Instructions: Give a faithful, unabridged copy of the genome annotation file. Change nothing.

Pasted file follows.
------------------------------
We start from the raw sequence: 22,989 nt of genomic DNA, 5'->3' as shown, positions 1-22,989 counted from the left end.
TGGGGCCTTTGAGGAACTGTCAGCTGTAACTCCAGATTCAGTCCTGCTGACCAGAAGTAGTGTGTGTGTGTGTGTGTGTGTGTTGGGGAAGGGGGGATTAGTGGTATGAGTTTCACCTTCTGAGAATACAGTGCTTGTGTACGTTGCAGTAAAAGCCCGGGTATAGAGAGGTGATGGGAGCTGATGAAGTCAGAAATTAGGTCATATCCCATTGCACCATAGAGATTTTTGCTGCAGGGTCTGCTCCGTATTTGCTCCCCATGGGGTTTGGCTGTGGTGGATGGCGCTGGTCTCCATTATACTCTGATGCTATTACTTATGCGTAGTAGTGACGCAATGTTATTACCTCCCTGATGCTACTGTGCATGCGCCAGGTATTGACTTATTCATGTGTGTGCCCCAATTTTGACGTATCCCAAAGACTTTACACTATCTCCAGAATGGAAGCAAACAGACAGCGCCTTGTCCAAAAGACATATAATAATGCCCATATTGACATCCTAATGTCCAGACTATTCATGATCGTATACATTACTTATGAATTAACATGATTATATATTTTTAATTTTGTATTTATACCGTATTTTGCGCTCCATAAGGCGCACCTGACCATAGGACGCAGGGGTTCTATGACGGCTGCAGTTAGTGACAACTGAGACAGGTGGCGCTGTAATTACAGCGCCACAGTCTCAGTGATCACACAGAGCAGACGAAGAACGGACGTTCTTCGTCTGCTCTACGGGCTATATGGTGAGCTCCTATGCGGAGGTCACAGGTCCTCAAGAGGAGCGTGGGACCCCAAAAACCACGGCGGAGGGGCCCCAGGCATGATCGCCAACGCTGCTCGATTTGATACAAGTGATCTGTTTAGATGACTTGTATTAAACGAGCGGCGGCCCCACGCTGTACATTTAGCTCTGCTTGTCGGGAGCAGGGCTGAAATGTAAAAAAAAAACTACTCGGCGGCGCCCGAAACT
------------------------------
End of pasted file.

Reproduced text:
We start from the raw sequence: 22,989 nt of genomic DNA, 5'->3' as shown, positions 1-22,989 counted from the left end.
TGGGGCCTTTGAGGAACTGTCAGCTGTAACTCCAGATTCAGTCCTGCTGACCAGAAGTAGTGTGTGTGTGTGTGTGTGTGTGTTGGGGAAGGGGGGATTAGTGGTATGAGTTTCACCTTCTGAGAATACAGTGCTTGTGTACGTTGCAGTAAAAGCCCGGGTATAGAGAGGTGATGGGAGCTGATGAAGTCAGAAATTAGGTCATATCCCATTGCACCATAGAGATTTTTGCTGCAGGGTCTGCTCCGTATTTGCTCCCCATGGGGTTTGGCTGTGGTGGATGGCGCTGGTCTCCATTATACTCTGATGCTATTACTTATGCGTAGTAGTGACGCAATGTTATTACCTCCCTGATGCTACTGTGCATGCGCCAGGTATTGACTTATTCATGTGTGTGCCCCAATTTTGACGTATCCCAAAGACTTTACACTATCTCCAGAATGGAAGCAAACAGACAGCGCCTTGTCCAAAAGACATATAATAATGCCCATATTGACATCCTAATGTCCAGACTATTCATGATCGTATACATTACTTATGAATTAACATGATTATATATTTTTAATTTTGTATTTATACCGTATTTTGCGCTCCATAAGGCGCACCTGACCATAGGACGCAGGGGTTCTATGACGGCTGCAGTTAGTGACAACTGAGACAGGTGGCGCTGTAATTACAGCGCCACAGTCTCAGTGATCACACAGAGCAGACGAAGAACGGACGTTCTTCGTCTGCTCTACGGGCTATATGGTGAGCTCCTATGCGGAGGTCACAGGTCCTCAAGAGGAGCGTGGGACCCCAAAAACCACGGCGGAGGGGCCCCAGGCATGATCGCCAACGCTGCTCGATTTGATACAAGTGATCTGTTTAGATGACTTGTATTAAACGAGCGGCGGCCCCACGCTGTACATTTAGCTCTGCTTGTCGGGAGCAGGGCTGAAATGTAAAAAAAAAACTACTCGGCGGCGCCCGAAACT